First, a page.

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Importance: Prescription opioid misuse is a public health problem that leads to overdose. Although existing interventions focus on limiting prescribing to patients at high risk, individuals may still access prescription opioids dispensed to family members.
Objective: To determine whether opioid prescriptions to family members were associated with overdose for individuals who themselves did not have an opioid prescription.
Design, Setting, and Participants: We conducted a 1:4 matched case-control study using health care utilization data from 2004 through 2015 from a large US commercial insurance company. Eligible individuals were required to have at least 12 months of continuous enrollment and 1 or more family members in the database. Individuals who experienced overdose were identified by their first opioid overdose after the baseline period and matched to control participants by time in the database, calendar time, age, sex, and number of individuals in the family unit. Both groups were restricted to individuals with no prior opioid dispensing of their own. Data analysis was conducted from January 2018 to August 2018.
Exposures: Any prior opioid dispensing to a family member, total morphine milligram equivalents dispensed to family members, and the type of opioid product dispensed.
Main Outcomes and Measures: Individual odds of opioid overdose resulting in an emergency department visit or hospitalization were the primary end point. The primary analysis evaluated the odds of overdose among individuals whose family members had been dispensed an opioid. Sensitivity analyses examined the odds stratified by age and timing relative to the dispensing of opioids to family members.
Results: A total of 2303 individuals who experienced opioid overdose and 9212 matched control individuals were identified. The mean (SD) age was 23.2 (18.1) years; 1158 affected individuals and 4632 control individuals (50.3%) were female. The mean (SD) time in the database before an overdose case was 3.2 (3.3) years. Prior opioid dispensing to family members was associated with individual overdose (odds ratio [OR], 2.89 [95% CI, 2.59-3.23]). There was a significant dose-response association between increasing amounts of opioids dispensed to family members and odds of overdose (>0-<50 morphine milligram equivalents per day: OR, 2.71 [95% CI, 2.42-3.03]; 50-<90 morphine milligram equivalents per day: OR, 7.80 [95% CI, 3.63-16.78]; =90 morphine milligram equivalents per day: OR, 15.08 [95% CI, 8.66-26.27]).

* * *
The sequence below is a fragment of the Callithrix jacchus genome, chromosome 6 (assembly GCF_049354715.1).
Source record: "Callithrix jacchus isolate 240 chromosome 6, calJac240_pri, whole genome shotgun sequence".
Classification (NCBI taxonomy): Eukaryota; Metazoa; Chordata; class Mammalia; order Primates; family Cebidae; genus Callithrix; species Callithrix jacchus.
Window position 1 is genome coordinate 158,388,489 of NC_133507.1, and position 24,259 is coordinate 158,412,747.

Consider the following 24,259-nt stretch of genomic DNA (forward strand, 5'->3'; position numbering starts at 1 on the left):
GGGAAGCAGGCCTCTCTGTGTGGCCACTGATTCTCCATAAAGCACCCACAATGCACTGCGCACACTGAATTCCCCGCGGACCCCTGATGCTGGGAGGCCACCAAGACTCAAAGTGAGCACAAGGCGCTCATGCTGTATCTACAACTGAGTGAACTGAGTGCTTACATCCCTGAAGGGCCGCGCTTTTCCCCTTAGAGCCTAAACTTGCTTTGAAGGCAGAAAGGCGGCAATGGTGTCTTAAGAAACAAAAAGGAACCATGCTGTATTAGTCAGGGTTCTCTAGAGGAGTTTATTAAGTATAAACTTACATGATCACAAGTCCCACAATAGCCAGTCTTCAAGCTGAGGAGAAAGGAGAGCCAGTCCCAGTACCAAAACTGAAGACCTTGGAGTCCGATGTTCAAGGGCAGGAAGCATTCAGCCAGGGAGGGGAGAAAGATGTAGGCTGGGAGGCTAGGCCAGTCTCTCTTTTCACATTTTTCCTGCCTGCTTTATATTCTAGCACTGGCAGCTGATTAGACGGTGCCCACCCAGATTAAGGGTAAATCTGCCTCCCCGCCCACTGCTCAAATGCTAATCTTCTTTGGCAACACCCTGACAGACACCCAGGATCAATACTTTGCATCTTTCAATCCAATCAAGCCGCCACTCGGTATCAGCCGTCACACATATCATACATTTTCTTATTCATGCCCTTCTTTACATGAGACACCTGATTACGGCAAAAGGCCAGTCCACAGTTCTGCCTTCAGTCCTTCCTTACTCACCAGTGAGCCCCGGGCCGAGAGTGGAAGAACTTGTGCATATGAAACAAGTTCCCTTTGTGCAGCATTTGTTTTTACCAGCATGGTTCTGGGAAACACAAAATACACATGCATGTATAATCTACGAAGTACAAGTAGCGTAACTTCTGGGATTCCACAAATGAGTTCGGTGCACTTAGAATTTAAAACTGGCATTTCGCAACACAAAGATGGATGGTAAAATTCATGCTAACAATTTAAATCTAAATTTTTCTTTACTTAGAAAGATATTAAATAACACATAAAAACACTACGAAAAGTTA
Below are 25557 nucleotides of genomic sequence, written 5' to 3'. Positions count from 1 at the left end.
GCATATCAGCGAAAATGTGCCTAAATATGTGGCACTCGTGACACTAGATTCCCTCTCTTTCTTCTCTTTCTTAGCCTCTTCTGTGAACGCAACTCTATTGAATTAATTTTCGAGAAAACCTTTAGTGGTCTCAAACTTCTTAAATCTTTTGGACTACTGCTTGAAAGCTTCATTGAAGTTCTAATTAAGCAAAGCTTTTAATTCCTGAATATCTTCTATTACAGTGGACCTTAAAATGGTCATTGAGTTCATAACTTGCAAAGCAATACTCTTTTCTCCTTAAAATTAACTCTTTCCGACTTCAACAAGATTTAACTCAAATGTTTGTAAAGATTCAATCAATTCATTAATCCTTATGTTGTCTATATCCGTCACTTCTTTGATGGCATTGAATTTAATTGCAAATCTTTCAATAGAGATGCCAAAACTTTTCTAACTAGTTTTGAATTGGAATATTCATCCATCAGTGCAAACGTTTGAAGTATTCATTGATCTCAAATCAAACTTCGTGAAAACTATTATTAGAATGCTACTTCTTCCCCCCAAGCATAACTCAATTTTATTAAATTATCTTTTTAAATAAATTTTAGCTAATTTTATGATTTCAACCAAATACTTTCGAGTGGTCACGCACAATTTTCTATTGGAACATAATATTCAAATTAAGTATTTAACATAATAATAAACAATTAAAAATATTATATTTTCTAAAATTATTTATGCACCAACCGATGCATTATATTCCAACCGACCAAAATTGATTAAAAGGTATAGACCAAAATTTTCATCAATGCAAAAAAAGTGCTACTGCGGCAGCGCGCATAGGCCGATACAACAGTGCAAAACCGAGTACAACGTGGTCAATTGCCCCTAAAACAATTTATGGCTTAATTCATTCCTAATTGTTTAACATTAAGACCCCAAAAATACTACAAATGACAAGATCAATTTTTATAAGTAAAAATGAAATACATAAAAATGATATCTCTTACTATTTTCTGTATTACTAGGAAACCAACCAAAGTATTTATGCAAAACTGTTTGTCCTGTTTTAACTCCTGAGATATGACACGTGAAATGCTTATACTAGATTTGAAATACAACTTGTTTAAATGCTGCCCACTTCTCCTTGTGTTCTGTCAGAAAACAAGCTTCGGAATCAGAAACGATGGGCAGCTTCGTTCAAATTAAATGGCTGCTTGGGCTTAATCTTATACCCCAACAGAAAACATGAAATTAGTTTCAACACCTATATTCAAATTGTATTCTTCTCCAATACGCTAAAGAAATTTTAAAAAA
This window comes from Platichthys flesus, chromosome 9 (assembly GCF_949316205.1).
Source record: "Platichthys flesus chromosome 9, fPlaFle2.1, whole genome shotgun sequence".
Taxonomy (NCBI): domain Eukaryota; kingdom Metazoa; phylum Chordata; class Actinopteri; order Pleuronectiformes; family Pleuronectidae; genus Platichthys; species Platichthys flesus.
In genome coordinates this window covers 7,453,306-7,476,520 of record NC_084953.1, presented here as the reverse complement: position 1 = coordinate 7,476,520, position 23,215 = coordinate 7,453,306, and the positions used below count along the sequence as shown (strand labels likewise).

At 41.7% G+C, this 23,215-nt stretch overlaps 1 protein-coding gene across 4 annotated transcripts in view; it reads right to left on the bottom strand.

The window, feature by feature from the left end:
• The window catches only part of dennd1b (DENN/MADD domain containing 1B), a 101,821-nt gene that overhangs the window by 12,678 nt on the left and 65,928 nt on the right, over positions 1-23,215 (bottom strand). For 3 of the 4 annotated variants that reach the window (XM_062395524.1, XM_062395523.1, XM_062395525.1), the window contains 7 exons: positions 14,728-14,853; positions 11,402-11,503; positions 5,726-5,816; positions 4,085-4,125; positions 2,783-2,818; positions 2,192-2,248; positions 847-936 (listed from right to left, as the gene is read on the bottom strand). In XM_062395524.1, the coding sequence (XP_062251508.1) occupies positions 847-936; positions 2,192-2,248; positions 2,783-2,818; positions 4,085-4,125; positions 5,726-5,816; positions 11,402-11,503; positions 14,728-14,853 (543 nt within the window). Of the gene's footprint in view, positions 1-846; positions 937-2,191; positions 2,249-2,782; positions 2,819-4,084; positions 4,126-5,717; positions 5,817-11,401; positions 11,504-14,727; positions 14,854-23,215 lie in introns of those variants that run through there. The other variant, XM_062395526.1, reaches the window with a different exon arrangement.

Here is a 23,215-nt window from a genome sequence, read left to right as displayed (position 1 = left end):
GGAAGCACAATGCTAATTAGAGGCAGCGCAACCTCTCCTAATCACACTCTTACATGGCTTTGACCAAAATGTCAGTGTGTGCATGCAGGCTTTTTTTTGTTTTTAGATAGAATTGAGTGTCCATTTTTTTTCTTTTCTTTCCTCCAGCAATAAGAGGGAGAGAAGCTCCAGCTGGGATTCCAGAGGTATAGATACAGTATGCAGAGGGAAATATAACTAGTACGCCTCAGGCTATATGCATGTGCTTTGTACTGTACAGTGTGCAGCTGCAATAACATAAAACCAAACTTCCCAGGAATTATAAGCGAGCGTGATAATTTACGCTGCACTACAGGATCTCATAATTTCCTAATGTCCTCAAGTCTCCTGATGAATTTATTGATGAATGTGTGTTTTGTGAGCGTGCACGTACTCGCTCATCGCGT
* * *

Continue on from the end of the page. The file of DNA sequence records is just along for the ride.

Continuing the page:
Conclusions and Relevance: In this analysis, opioid prescriptions to family members were associated with overdose among individuals who do not receive opioid prescriptions. Interventions may focus on expanding access to opioid antagonists, locking prescription opioids in the home, and providing greater patient education to limit fatal overdose among family members.
|Special Interest - Pain -- Physician|
|Family Medicine (FM)/General Practice (GP)|
|General Internal Medicine-Primary Care(US)|
While opioid misuse is an important issue, this study is not especially noteworthy, since the results are self-evident.
No surprises here; households with opioids in them tend to have higher rates of overdoses. What they didn't calculate was the number needed to harm; according to my back-of-the-napkin calculation, the absolute risk is 7.1/100,000 for a NNH of 14,084. So the risk to the individual is exceedingly low, while the risk to society remains non-trivial but not as horrifying as the relative risks would suggest.
It has been known for some time that increased doses of opioids correlates to increased overdose risk. However to my knowledge, there are limited data to show that increased doses of opioids increases risk to family members of overdose.